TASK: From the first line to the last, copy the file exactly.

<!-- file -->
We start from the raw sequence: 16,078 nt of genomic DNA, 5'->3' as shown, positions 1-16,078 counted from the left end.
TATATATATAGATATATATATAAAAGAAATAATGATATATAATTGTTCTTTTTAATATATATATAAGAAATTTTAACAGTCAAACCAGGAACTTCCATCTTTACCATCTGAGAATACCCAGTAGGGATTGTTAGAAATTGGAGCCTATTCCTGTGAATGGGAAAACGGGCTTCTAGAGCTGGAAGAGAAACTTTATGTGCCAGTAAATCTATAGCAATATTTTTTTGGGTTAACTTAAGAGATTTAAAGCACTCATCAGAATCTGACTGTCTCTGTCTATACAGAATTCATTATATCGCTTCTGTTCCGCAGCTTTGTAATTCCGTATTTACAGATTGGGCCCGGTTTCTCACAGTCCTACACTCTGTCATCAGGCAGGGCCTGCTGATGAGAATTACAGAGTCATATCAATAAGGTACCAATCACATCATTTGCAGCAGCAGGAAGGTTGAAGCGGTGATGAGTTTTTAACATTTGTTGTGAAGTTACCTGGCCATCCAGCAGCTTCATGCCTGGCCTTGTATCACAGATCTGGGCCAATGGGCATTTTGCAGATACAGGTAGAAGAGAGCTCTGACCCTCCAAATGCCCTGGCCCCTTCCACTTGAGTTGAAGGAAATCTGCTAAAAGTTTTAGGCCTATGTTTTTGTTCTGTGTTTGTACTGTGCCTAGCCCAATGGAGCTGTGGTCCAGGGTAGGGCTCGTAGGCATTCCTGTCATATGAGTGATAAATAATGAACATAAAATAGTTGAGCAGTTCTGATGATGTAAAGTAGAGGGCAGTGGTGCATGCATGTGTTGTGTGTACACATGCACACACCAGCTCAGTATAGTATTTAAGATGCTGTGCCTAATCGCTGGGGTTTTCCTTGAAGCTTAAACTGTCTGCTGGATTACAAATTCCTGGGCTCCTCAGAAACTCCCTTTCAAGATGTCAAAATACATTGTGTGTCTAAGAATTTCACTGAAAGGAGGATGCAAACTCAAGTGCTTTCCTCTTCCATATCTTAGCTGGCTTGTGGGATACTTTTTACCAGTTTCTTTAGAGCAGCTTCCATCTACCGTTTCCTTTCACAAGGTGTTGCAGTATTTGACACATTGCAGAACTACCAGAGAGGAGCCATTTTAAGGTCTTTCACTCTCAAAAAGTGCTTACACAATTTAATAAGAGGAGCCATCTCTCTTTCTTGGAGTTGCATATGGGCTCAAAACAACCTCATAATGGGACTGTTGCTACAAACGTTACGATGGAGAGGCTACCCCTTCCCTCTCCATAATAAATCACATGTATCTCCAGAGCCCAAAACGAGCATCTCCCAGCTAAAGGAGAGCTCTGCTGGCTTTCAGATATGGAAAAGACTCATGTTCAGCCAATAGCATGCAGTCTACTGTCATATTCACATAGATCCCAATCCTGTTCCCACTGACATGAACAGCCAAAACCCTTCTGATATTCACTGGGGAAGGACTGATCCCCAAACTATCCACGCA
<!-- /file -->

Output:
We start from the raw sequence: 16,078 nt of genomic DNA, 5'->3' as shown, positions 1-16,078 counted from the left end.
TATATATATAGATATATATATAAAAGAAATAATGATATATAATTGTTCTTTTTAATATATATATAAGAAATTTTAACAGTCAAACCAGGAACTTCCATCTTTACCATCTGAGAATACCCAGTAGGGATTGTTAGAAATTGGAGCCTATTCCTGTGAATGGGAAAACGGGCTTCTAGAGCTGGAAGAGAAACTTTATGTGCCAGTAAATCTATAGCAATATTTTTTTGGGTTAACTTAAGAGATTTAAAGCACTCATCAGAATCTGACTGTCTCTGTCTATACAGAATTCATTATATCGCTTCTGTTCCGCAGCTTTGTAATTCCGTATTTACAGATTGGGCCCGGTTTCTCACAGTCCTACACTCTGTCATCAGGCAGGGCCTGCTGATGAGAATTACAGAGTCATATCAATAAGGTACCAATCACATCATTTGCAGCAGCAGGAAGGTTGAAGCGGTGATGAGTTTTTAACATTTGTTGTGAAGTTACCTGGCCATCCAGCAGCTTCATGCCTGGCCTTGTATCACAGATCTGGGCCAATGGGCATTTTGCAGATACAGGTAGAAGAGAGCTCTGACCCTCCAAATGCCCTGGCCCCTTCCACTTGAGTTGAAGGAAATCTGCTAAAAGTTTTAGGCCTATGTTTTTGTTCTGTGTTTGTACTGTGCCTAGCCCAATGGAGCTGTGGTCCAGGGTAGGGCTCGTAGGCATTCCTGTCATATGAGTGATAAATAATGAACATAAAATAGTTGAGCAGTTCTGATGATGTAAAGTAGAGGGCAGTGGTGCATGCATGTGTTGTGTGTACACATGCACACACCAGCTCAGTATAGTATTTAAGATGCTGTGCCTAATCGCTGGGGTTTTCCTTGAAGCTTAAACTGTCTGCTGGATTACAAATTCCTGGGCTCCTCAGAAACTCCCTTTCAAGATGTCAAAATACATTGTGTGTCTAAGAATTTCACTGAAAGGAGGATGCAAACTCAAGTGCTTTCCTCTTCCATATCTTAGCTGGCTTGTGGGATACTTTTTACCAGTTTCTTTAGAGCAGCTTCCATCTACCGTTTCCTTTCACAAGGTGTTGCAGTATTTGACACATTGCAGAACTACCAGAGAGGAGCCATTTTAAGGTCTTTCACTCTCAAAAAGTGCTTACACAATTTAATAAGAGGAGCCATCTCTCTTTCTTGGAGTTGCATATGGGCTCAAAACAACCTCATAATGGGACTGTTGCTACAAACGTTACGATGGAGAGGCTACCCCTTCCCTCTCCATAATAAATCACATGTATCTCCAGAGCCCAAAACGAGCATCTCCCAGCTAAAGGAGAGCTCTGCTGGCTTTCAGATATGGAAAAGACTCATGTTCAGCCAATAGCATGCAGTCTACTGTCATATTCACATAGATCCCAATCCTGTTCCCACTGACATGAACAGCCAAAACCCTTCTGATATTCACTGGGGAAGGACTGATCCCCAAACTATCCACGCA